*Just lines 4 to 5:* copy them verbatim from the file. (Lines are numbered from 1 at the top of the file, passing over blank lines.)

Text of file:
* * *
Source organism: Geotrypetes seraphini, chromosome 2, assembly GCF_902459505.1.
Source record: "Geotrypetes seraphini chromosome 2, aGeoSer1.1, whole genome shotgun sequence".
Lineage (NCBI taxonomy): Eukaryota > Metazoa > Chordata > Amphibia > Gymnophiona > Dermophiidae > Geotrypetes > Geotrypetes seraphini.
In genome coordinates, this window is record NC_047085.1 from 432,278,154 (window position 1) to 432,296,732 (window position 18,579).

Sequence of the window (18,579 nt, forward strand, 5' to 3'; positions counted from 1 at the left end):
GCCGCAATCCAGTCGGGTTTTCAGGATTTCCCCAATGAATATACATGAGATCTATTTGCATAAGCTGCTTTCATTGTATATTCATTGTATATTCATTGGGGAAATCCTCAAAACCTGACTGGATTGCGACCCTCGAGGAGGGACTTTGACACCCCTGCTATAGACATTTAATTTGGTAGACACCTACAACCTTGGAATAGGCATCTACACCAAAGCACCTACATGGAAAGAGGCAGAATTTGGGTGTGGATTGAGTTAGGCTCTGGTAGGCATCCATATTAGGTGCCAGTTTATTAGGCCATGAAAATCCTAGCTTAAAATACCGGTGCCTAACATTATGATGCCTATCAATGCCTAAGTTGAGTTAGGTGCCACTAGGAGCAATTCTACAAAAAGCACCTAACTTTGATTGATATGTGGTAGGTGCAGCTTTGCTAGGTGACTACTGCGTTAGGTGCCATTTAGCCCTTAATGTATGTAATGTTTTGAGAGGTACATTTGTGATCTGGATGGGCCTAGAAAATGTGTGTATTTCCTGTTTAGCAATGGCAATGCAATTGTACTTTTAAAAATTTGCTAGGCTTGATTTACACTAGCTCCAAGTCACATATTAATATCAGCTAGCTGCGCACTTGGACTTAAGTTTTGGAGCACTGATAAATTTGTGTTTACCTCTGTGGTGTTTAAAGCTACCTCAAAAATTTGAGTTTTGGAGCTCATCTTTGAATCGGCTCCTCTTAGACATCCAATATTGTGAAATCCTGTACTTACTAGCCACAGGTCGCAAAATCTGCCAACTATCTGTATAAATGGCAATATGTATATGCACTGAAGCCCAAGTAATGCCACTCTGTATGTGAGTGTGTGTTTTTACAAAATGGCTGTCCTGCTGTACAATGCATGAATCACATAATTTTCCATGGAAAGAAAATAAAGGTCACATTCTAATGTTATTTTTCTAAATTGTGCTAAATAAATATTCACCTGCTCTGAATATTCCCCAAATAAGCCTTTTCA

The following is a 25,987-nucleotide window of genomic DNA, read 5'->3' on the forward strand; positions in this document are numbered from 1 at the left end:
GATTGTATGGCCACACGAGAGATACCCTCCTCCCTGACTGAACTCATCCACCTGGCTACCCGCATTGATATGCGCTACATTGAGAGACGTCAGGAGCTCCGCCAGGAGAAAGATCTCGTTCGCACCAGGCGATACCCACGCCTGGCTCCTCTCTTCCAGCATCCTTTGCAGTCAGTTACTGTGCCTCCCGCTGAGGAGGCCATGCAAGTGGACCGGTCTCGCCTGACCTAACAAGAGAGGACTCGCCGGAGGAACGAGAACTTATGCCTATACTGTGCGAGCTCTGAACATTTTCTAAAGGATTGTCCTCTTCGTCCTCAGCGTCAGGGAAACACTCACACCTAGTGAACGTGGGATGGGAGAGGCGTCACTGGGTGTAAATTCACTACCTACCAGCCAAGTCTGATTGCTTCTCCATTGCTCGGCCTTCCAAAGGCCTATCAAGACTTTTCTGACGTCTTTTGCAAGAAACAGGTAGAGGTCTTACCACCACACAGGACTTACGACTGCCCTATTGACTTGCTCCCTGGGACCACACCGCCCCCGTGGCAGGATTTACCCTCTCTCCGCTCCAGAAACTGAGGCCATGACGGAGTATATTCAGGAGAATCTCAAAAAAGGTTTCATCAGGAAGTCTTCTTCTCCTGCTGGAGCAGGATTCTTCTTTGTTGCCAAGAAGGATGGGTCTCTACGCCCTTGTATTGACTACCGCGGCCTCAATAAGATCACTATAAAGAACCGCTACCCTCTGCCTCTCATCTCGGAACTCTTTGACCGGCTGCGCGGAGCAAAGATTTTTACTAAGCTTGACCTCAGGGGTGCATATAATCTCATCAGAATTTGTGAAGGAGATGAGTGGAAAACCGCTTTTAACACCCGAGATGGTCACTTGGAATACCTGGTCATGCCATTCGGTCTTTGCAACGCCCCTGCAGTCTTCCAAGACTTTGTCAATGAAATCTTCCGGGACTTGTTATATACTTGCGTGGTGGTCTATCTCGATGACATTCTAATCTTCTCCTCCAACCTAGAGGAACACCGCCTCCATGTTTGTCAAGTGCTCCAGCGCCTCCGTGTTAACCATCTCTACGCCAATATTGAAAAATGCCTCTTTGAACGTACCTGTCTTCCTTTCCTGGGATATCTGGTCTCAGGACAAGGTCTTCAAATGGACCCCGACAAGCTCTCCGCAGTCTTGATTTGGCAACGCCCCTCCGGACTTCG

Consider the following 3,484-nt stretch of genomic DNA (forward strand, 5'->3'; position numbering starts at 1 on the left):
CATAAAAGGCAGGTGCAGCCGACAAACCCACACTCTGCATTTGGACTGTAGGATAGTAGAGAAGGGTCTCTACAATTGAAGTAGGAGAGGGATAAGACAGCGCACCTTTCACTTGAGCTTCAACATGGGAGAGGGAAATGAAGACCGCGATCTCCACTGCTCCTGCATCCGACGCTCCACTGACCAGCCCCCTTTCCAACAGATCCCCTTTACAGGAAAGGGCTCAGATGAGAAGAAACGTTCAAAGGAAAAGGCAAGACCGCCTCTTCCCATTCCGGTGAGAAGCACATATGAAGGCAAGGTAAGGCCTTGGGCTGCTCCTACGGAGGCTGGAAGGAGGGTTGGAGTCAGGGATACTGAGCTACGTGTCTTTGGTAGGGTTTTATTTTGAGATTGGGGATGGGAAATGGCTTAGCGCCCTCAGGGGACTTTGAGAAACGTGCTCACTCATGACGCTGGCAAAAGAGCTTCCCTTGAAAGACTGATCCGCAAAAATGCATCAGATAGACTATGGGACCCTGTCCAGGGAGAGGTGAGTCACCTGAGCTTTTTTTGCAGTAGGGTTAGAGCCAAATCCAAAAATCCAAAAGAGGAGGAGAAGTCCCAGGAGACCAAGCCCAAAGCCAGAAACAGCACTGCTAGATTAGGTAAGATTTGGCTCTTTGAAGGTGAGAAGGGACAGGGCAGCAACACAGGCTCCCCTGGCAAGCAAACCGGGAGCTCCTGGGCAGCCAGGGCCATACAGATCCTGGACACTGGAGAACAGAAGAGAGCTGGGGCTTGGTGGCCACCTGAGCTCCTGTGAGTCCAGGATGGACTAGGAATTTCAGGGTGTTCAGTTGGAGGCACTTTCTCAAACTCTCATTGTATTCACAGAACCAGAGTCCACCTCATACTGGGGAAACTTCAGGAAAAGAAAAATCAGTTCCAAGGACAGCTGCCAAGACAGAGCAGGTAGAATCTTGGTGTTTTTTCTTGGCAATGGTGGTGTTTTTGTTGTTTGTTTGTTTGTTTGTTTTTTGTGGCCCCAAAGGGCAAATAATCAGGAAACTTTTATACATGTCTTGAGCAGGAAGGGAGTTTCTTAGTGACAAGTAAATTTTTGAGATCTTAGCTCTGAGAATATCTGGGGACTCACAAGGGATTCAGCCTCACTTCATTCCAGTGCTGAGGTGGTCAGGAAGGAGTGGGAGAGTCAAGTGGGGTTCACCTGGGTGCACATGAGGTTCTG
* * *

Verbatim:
In genome coordinates, this window is record NC_047085.1 from 432,278,154 (window position 1) to 432,296,732 (window position 18,579).

Sequence of the window (18,579 nt, forward strand, 5' to 3'; positions counted from 1 at the left end):